What is Affordable Housing Finance?
Unfortunately, low and moderate-income families often cannot pay enough to cover the total costs of owning and managing a rental property. So, affordable housing finance refers to the gap between property operating costs and the available revenue.
As a result, a developer typically needs financial support with a subsidy. That subsidy generally comes from the government, either local, state, or federal. So if you're in Montgomery County, Bucks County, or the greater Philadelphia area, it pays to have a local real estate attorney. Subsidies can come from other sources. For example, the assistance helps cover construction costs, rent, or operating costs. In addition, rental support helps tenants pay the rent needed to cover expenses.
Types of Affordable Housing Finance
Developers rely on numerous subsidy sources to fill the affordable housing finance gap. Those subsidies most often come from the Low Income Housing Tax Credit, a federal program. However, other options include:
- Mortgages with low-interest rates
- Taxable or tax-exempt bonds
- Local loan funds
- Federal Historic Tax Credit
- State Tax Credits and Historic Tax Credits
- State Historic Tax Credits
- Land donations
- HOME Investment Partnerships Program
- Community Development Block Grant (CDBG) Program
- Deferred developer fees
- General Partner (GP) capital
- Federal Home Loan Banks (FHLBs)
- Affordable Housing Program (AHP)
Despite the number of subsidy resources, most developers try to use the fewest possible. Not surprisingly, each additional help complicates funding. For example, each subsidy includes its own set of legal restrictions. But with projects requiring 100% funding for gaps, developers may resort to multiple sources to make projects financially feasible.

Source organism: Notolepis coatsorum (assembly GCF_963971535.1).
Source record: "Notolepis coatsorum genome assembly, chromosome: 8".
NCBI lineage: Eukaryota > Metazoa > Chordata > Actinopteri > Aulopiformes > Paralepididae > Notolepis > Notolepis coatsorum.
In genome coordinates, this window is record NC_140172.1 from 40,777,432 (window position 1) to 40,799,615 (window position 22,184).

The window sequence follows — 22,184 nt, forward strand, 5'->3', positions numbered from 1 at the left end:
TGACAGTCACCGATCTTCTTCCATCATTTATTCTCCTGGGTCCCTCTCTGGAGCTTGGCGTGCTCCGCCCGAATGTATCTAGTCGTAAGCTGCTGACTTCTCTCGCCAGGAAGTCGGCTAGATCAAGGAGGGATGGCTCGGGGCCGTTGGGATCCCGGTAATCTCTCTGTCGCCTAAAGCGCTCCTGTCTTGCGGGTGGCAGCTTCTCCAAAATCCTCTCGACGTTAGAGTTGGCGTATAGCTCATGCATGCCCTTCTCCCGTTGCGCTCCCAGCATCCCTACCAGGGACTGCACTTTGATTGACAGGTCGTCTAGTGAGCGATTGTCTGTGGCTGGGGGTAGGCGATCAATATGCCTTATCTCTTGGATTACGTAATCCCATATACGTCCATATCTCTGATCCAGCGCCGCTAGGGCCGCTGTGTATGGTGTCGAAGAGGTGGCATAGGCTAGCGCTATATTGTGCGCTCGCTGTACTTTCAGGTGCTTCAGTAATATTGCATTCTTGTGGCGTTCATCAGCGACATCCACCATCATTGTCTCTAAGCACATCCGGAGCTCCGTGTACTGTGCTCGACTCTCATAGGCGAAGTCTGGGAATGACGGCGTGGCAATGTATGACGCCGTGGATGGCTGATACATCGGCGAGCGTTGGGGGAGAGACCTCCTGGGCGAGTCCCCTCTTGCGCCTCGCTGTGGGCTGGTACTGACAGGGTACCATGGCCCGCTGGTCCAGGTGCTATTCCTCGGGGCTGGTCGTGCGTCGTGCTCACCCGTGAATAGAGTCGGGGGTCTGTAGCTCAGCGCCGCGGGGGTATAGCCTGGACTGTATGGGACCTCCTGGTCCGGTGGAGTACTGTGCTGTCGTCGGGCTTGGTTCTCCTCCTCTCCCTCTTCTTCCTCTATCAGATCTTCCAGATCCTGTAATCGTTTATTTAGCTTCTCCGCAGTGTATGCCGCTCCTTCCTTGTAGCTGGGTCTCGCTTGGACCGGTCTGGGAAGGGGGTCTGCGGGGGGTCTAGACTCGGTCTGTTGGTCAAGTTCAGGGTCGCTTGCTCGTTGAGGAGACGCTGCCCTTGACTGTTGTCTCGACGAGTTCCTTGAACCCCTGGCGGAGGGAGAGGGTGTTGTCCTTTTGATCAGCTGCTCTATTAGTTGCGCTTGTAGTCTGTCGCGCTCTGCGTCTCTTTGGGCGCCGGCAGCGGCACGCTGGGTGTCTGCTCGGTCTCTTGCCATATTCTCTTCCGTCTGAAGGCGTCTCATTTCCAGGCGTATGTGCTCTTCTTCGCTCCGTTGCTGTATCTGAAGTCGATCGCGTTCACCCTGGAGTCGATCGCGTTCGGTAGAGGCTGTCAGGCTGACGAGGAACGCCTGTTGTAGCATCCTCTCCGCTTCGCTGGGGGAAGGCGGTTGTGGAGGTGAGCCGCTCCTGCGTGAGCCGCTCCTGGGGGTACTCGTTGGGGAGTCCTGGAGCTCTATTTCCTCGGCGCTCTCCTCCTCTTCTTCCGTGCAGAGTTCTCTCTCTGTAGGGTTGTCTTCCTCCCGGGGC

How Our Norristown and Doylestown Real Estate Attorneys Can Help
The real estate attorneys in our Doylestown and Norristown law offices have managed affordable housing projects, both large and small. For example, they've handled low-income housing tax credit (LIHTC) developments involving the new construction of 40 or fewer apartment units. Plus, they've addressed large rehabilitation/preservation transactions involving layered refinancing, the de-coupling of interest reduction payments from the original loan, and the application of such payments to new, HUD-insured, first-lien financing.
Several affordable housing finance projects have involved historic tax credits and low-income housing tax credits (LIHTC). The physical layouts of the affordable housing projects have included scattered site developments, garden-type apartments, and mid-rise apartment buildings. In addition, several of the projects have involved mixed-use facilities. As a result, those projects required submitting the building or buildings to a condominium regime or regimes. They included commercial space on the first floor and residential units on the upper or adjacent floors.
A number of our projects have involved ground leases from local housing authorities. For example, our real estate attorneys have submitted several new affordable housing developments to "land condominium" regimes.
Our Real Estate Lawyers Secure Subsidies to Get Your Project Complete
Our real estate lawyers enlist multiple sources of financing for development transactions:
- LIHTC syndications
- HUD-insured loans from conventional lenders
- PennHOMES loans from the Pennsylvania Housing Finance Agency
- Housing assistance loans from the Pennsylvania Department of Community and Economic Development.
On the more local level, we have represented our developer clients concerning HOME loans and CBDG loans from local finance agencies, including:
- Philadelphia Redevelopment Authority
- Chester County Department of Community Development
- Scranton Office of Economic and Community Development
Financing for particular projects can involve four or more sources, all layered into one transaction. So give the real estate attorneys here a call to assist in your affordable housing finance project today, especially if your project is in Montgomery County, Bucks County, or Philadelphia County.